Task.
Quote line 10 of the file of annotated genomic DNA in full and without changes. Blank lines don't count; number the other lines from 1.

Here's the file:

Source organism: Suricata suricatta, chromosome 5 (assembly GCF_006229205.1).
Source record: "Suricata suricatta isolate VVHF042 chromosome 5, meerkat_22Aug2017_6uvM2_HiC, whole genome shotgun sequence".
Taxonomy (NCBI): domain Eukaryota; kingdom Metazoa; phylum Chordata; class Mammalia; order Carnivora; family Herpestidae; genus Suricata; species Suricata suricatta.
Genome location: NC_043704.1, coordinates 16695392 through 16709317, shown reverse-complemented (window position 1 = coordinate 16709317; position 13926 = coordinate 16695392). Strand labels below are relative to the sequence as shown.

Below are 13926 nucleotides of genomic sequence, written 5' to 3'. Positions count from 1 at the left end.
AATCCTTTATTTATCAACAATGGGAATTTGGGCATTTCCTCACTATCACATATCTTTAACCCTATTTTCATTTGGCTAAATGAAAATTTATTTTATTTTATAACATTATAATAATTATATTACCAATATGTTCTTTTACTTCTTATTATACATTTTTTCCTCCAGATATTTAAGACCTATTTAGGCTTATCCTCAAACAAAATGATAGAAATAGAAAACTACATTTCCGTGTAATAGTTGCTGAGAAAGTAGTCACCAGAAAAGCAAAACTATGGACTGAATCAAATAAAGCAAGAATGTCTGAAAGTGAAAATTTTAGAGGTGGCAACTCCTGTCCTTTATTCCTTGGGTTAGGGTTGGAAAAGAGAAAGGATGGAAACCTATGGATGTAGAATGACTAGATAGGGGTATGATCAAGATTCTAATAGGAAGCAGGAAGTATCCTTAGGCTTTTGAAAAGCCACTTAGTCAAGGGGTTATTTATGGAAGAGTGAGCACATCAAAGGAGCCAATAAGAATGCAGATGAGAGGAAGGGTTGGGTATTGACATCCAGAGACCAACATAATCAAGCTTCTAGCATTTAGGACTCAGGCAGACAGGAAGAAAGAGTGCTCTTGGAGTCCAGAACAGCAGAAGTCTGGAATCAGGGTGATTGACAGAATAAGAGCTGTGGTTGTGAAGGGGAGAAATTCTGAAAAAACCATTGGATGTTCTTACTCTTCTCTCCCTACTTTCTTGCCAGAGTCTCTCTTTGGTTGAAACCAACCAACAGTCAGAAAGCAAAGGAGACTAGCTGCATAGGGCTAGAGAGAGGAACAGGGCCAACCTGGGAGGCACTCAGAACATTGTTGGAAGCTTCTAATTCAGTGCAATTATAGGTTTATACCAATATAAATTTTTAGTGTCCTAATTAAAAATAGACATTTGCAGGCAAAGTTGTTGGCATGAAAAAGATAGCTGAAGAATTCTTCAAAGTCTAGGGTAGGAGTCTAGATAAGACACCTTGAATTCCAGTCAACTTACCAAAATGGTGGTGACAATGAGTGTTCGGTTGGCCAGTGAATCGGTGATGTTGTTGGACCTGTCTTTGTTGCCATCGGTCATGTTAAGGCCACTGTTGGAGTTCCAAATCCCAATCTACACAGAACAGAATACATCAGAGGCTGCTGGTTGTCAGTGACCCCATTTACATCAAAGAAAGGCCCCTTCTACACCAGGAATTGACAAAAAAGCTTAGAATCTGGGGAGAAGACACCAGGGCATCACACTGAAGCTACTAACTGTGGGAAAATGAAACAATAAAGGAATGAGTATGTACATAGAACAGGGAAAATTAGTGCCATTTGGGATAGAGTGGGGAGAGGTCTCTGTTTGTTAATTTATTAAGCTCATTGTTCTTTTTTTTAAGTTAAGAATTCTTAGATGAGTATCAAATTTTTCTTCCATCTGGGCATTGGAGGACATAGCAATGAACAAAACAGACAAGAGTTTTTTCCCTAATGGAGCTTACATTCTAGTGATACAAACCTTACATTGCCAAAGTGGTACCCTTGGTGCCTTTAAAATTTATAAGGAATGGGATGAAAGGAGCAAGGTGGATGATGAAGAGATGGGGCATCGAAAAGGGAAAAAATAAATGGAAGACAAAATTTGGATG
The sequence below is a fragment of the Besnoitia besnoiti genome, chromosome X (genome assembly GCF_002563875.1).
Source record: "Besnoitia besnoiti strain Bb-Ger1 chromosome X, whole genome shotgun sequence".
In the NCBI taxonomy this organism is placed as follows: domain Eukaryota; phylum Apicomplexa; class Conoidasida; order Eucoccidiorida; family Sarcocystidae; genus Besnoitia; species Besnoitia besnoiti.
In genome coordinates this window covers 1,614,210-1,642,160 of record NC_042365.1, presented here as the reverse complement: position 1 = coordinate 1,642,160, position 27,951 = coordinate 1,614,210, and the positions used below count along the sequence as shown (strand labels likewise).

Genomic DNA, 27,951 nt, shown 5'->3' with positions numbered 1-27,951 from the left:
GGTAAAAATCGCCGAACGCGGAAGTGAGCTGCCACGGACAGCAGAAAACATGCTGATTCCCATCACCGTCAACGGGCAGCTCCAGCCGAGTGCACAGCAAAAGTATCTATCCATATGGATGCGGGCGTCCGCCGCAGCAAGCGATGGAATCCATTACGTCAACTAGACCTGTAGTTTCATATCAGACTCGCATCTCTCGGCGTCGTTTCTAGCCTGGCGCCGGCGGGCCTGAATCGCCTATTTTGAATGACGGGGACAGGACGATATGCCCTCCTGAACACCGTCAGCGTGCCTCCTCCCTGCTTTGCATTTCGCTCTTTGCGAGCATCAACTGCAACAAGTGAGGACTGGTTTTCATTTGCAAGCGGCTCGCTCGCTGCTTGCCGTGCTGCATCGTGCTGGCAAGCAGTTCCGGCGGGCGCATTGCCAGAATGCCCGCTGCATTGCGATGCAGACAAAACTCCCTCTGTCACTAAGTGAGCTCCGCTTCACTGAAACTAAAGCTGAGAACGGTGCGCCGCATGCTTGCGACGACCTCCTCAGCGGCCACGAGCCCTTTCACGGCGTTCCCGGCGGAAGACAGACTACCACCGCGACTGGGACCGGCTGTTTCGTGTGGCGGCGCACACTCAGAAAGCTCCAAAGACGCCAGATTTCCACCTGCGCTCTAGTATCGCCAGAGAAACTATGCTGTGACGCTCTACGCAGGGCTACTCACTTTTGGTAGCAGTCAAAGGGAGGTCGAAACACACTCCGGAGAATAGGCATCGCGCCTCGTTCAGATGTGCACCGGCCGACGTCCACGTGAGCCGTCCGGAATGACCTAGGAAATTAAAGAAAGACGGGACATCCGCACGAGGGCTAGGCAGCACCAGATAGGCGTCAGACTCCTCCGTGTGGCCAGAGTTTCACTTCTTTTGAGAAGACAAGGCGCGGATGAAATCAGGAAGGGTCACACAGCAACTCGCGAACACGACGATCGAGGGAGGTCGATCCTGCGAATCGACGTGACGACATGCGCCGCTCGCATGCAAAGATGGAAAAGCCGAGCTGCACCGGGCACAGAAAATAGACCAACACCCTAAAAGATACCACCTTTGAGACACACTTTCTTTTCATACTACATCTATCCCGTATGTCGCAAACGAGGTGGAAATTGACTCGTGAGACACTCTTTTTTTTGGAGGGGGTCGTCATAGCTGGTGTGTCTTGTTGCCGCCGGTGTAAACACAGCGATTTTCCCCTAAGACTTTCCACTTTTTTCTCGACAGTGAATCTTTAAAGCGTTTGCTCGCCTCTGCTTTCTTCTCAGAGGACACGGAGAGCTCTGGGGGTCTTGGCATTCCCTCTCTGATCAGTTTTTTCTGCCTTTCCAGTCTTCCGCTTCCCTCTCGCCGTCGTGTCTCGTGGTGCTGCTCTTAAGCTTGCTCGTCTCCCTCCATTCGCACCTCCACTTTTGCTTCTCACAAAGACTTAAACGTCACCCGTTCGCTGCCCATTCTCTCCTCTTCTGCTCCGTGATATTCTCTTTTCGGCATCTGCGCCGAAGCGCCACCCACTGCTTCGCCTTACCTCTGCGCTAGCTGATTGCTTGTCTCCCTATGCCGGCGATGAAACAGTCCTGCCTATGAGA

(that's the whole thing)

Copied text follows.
In genome coordinates this window covers 1,614,210-1,642,160 of record NC_042365.1, presented here as the reverse complement: position 1 = coordinate 1,642,160, position 27,951 = coordinate 1,614,210, and the positions used below count along the sequence as shown (strand labels likewise).